The Church of Saint Lawrence on the hill Veselá hora is a pilgrimage site. It was built in 1685 and rebuilt in 1775.
- Božena Němcová (1820–1862), writer
- Ladislav Klíma (1878–1928), philosopher and novelist
- Václav Melzer (1878–1968), mycologist
- František Michl (1901–1977), painter and graphic artist
- Jan Smudek (1915–1999), resistance fighter
- Václav Jehlička (born 1948), politician
- Jiří Vaněk (born 1978), tennis player and coach
- Karel Novy (born 1980), Swiss swimmer
Twin towns – sister cities
- "Population of Municipalities – 1 January 2023". Czech Statistical Office. 2023-05-23.
- "Domažlice, tisíciletá historie místa" (in Czech). Městské kulturní středisko Domažlice. Retrieved 2021-06-12.
- "Domažlice" (in Czech). Sdružení historických sídel Čech, Moravy a Slezska. Retrieved 2021-06-12.
- Die postalischen Abstempelungen auf den österreichischen Postwertzeichen-Ausgaben 1867, 1883 und 1890, Wilhelm Klein, 1967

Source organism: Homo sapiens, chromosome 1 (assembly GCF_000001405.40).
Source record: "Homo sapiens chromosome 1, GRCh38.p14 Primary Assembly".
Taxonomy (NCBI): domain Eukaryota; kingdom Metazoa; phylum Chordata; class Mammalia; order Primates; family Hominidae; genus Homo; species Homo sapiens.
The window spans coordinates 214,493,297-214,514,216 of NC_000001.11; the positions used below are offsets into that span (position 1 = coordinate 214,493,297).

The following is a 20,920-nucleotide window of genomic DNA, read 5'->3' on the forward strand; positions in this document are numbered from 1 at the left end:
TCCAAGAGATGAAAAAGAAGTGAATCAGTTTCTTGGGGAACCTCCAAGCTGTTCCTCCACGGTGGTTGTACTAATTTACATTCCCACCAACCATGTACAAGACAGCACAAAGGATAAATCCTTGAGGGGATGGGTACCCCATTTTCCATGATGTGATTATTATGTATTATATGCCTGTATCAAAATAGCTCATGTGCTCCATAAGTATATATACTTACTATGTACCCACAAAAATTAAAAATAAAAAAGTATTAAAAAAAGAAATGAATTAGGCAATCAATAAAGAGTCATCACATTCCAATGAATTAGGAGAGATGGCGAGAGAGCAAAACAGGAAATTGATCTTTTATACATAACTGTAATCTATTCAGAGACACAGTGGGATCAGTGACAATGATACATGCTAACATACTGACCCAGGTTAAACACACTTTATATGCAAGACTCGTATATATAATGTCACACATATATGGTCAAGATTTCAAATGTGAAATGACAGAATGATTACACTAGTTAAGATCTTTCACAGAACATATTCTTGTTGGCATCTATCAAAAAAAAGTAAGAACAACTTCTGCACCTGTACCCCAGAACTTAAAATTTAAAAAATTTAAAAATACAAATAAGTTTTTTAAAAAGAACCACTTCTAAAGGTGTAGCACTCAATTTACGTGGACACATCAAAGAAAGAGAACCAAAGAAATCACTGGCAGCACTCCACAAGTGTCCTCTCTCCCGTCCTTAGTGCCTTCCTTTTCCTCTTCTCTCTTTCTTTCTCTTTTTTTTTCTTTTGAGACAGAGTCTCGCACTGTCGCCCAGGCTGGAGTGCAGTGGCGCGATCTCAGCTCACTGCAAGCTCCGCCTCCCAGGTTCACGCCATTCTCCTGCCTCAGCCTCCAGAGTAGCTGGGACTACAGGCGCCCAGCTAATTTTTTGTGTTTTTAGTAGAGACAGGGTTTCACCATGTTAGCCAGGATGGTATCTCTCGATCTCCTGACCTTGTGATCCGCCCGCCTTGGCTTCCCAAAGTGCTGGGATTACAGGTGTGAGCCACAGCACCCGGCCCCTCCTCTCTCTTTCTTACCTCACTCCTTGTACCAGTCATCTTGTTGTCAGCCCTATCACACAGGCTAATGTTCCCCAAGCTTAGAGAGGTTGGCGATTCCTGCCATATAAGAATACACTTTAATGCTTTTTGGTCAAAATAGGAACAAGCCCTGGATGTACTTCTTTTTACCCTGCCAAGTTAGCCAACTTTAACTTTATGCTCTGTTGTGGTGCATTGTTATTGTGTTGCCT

- "Kaple sv. Vavřince na Veselé hoře" (in Czech). Město Domažlice. Retrieved 2022-07-01.
- "Hromadný hrob ukrýval padesát čtyři těl" (in Czech). iDnes. 2005-07-16. Retrieved 2022-07-01.
- "Historický lexikon obcí České republiky 1869–2011 – Okres Domažlice" (in Czech). Czech Statistical Office. 2015-12-21. pp. 3–4.
- "Population Census 2021: Population by sex". Public Database. Czech Statistical Office. 2021-03-27.
- "Historie Sněhařů" (in Czech). Sněhaři Domažlice. Retrieved 2022-12-02.
- "Domažlice" (in Czech). National Heritage Institute. Retrieved 2022-07-01.
- "Radnice" (in Czech). National Heritage Institute. Retrieved 2022-07-01.
- "Kostel Narození Panny Marie" (in Czech). Město Domažlice. Retrieved 2022-07-01.
- "Bývalý augustiniánský klášter" (in Czech). Město Domažlice. Retrieved 2022-07-01.
- "Klášterní kostel Nanebevzetí Panny Marie" (in Czech). Město Domažlice. Retrieved 2022-07-01.
- "O hradu" (in Czech). Museum of Chodsko Region. Retrieved 2022-07-01.
- "Museum of Chodsko Region". Městské kulturní středisko Domažlice. Retrieved 2022-07-01.
- "Partnerská města" (in Czech). Město Domažlice. Retrieved 2020-08-04.